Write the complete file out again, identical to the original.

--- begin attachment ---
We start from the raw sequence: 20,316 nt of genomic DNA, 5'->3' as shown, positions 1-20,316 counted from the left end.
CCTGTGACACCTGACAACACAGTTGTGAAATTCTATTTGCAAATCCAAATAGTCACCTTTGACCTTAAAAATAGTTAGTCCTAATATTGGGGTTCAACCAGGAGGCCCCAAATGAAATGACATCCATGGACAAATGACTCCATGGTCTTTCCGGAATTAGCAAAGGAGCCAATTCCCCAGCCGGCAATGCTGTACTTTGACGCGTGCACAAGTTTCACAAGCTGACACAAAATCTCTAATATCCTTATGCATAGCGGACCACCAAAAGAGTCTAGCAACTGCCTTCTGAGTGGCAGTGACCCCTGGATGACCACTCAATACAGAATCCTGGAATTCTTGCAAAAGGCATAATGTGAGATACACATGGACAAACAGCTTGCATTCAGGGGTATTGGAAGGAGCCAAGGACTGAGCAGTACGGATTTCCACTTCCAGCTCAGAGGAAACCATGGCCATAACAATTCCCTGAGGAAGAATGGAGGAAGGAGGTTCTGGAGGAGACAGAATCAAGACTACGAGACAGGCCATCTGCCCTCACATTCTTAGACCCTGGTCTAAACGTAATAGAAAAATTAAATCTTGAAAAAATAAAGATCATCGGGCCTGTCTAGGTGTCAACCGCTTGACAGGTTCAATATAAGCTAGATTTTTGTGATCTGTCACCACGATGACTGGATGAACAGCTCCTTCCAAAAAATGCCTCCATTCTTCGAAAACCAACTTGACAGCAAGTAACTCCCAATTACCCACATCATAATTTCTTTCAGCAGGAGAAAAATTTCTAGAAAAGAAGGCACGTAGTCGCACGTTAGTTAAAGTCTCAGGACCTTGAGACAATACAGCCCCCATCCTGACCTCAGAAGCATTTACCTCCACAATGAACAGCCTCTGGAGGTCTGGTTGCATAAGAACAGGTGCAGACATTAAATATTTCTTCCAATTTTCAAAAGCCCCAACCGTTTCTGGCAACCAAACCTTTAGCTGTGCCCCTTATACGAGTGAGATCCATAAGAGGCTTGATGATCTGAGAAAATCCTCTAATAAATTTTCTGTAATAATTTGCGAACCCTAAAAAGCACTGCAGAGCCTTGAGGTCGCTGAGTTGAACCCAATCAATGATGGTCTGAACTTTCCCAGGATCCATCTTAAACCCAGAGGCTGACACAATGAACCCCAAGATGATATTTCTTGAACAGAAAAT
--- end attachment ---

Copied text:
We start from the raw sequence: 20,316 nt of genomic DNA, 5'->3' as shown, positions 1-20,316 counted from the left end.
CCTGTGACACCTGACAACACAGTTGTGAAATTCTATTTGCAAATCCAAATAGTCACCTTTGACCTTAAAAATAGTTAGTCCTAATATTGGGGTTCAACCAGGAGGCCCCAAATGAAATGACATCCATGGACAAATGACTCCATGGTCTTTCCGGAATTAGCAAAGGAGCCAATTCCCCAGCCGGCAATGCTGTACTTTGACGCGTGCACAAGTTTCACAAGCTGACACAAAATCTCTAATATCCTTATGCATAGCGGACCACCAAAAGAGTCTAGCAACTGCCTTCTGAGTGGCAGTGACCCCTGGATGACCACTCAATACAGAATCCTGGAATTCTTGCAAAAGGCATAATGTGAGATACACATGGACAAACAGCTTGCATTCAGGGGTATTGGAAGGAGCCAAGGACTGAGCAGTACGGATTTCCACTTCCAGCTCAGAGGAAACCATGGCCATAACAATTCCCTGAGGAAGAATGGAGGAAGGAGGTTCTGGAGGAGACAGAATCAAGACTACGAGACAGGCCATCTGCCCTCACATTCTTAGACCCTGGTCTAAACGTAATAGAAAAATTAAATCTTGAAAAAATAAAGATCATCGGGCCTGTCTAGGTGTCAACCGCTTGACAGGTTCAATATAAGCTAGATTTTTGTGATCTGTCACCACGATGACTGGATGAACAGCTCCTTCCAAAAAATGCCTCCATTCTTCGAAAACCAACTTGACAGCAAGTAACTCCCAATTACCCACATCATAATTTCTTTCAGCAGGAGAAAAATTTCTAGAAAAGAAGGCACGTAGTCGCACGTTAGTTAAAGTCTCAGGACCTTGAGACAATACAGCCCCCATCCTGACCTCAGAAGCATTTACCTCCACAATGAACAGCCTCTGGAGGTCTGGTTGCATAAGAACAGGTGCAGACATTAAATATTTCTTCCAATTTTCAAAAGCCCCAACCGTTTCTGGCAACCAAACCTTTAGCTGTGCCCCTTATACGAGTGAGATCCATAAGAGGCTTGATGATCTGAGAAAATCCTCTAATAAATTTTCTGTAATAATTTGCGAACCCTAAAAAGCACTGCAGAGCCTTGAGGTCGCTGAGTTGAACCCAATCAATGATGGTCTGAACTTTCCCAGGATCCATCTTAAACCCAGAGGCTGACACAATGAACCCCAAGATGATATTTCTTGAACAGAAAAT